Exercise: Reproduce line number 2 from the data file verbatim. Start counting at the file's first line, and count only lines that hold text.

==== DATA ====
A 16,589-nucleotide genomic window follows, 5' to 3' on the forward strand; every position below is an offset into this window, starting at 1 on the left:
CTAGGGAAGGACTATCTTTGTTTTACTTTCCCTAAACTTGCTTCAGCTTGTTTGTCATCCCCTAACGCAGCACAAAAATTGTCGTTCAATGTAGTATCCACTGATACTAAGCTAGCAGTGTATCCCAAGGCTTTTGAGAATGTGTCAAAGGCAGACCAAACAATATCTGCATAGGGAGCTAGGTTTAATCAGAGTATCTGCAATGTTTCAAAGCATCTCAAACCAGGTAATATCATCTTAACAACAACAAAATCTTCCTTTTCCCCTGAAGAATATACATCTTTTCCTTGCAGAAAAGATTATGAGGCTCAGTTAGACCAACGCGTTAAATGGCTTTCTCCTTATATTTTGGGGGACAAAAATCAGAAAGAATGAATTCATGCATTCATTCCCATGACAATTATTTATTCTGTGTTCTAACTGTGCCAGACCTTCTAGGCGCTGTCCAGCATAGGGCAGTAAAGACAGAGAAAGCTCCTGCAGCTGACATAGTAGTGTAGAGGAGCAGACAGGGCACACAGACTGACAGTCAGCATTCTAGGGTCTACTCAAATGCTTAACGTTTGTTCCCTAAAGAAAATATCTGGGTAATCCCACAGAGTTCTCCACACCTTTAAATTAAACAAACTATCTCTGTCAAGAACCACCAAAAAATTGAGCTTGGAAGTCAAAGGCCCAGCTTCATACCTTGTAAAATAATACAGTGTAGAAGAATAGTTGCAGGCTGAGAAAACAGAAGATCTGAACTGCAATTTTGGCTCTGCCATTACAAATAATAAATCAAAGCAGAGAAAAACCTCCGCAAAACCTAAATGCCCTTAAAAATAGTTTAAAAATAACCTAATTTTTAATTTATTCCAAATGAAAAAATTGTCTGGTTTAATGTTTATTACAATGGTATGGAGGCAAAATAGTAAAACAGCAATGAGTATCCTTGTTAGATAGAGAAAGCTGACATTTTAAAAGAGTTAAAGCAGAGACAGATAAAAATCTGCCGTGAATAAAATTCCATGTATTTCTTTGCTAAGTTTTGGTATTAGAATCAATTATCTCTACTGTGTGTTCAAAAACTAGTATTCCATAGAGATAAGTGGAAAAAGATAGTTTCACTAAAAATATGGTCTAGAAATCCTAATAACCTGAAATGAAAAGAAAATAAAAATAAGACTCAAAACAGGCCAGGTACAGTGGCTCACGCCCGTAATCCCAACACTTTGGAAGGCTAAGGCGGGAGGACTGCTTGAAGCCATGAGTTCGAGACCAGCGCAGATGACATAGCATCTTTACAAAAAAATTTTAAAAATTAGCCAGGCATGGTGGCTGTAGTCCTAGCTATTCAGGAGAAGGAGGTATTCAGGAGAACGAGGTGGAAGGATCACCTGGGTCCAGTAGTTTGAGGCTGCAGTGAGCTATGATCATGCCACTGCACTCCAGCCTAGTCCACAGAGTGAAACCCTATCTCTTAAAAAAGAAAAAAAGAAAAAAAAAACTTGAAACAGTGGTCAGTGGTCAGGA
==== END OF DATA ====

CTAGGGAAGGACTATCTTTGTTTTACTTTCCCTAAACTTGCTTCAGCTTGTTTGTCATCCCCTAACGCAGCACAAAAATTGTCGTTCAATGTAGTATCCACTGATACTAAGCTAGCAGTGTATCCCAAGGCTTTTGAGAATGTGTCAAAGGCAGACCAAACAATATCTGCATAGGGAGCTAGGTTTAATCAGAGTATCTGCAATGTTTCAAAGCATCTCAAACCAGGTAATATCATCTTAACAACAACAAAATCTTCCTTTTCCCCTGAAGAATATACATCTTTTCCTTGCAGAAAAGATTATGAGGCTCAGTTAGACCAACGCGTTAAATGGCTTTCTCCTTATATTTTGGGGGACAAAAATCAGAAAGAATGAATTCATGCATTCATTCCCATGACAATTATTTATTCTGTGTTCTAACTGTGCCAGACCTTCTAGGCGCTGTCCAGCATAGGGCAGTAAAGACAGAGAAAGCTCCTGCAGCTGACATAGTAGTGTAGAGGAGCAGACAGGGCACACAGACTGACAGTCAGCATTCTAGGGTCTACTCAAATGCTTAACGTTTGTTCCCTAAAGAAAATATCTGGGTAATCCCACAGAGTTCTCCACACCTTTAAATTAAACAAACTATCTCTGTCAAGAACCACCAAAAAATTGAGCTTGGAAGTCAAAGGCCCAGCTTCATACCTTGTAAAATAATACAGTGTAGAAGAATAGTTGCAGGCTGAGAAAACAGAAGATCTGAACTGCAATTTTGGCTCTGCCATTACAAATAATAAATCAAAGCAGAGAAAAACCTCCGCAAAACCTAAATGCCCTTAAAAATAGTTTAAAAATAACCTAATTTTTAATTTATTCCAAATGAAAAAATTGTCTGGTTTAATGTTTATTACAATGGTATGGAGGCAAAATAGTAAAACAGCAATGAGTATCCTTGTTAGATAGAGAAAGCTGACATTTTAAAAGAGTTAAAGCAGAGACAGATAAAAATCTGCCGTGAATAAAATTCCATGTATTTCTTTGCTAAGTTTTGGTATTAGAATCAATTATCTCTACTGTGTGTTCAAAAACTAGTATTCCATAGAGATAAGTGGAAAAAGATAGTTTCACTAAAAATATGGTCTAGAAATCCTAATAACCTGAAATGAAAAGAAAATAAAAATAAGACTCAAAACAGGCCAGGTACAGTGGCTCACGCCCGTAATCCCAACACTTTGGAAGGCTAAGGCGGGAGGACTGCTTGAAGCCATGAGTTCGAGACCAGCGCAGATGACATAGCATCTTTACAAAAAAATTTTAAAAATTAGCCAGGCATGGTGGCTGTAGTCCTAGCTATTCAGGAGAAGGAGGTATTCAGGAGAACGAGGTGGAAGGATCACCTGGGTCCAGTAGTTTGAGGCTGCAGTGAGCTATGATCATGCCACTGCACTCCAGCCTAGTCCACAGAGTGAAACCCTATCTCTTAAAAAAGAAAAAAAGAAAAAAAAAACTTGAAACAGTGGTCAGTGGTCAGGA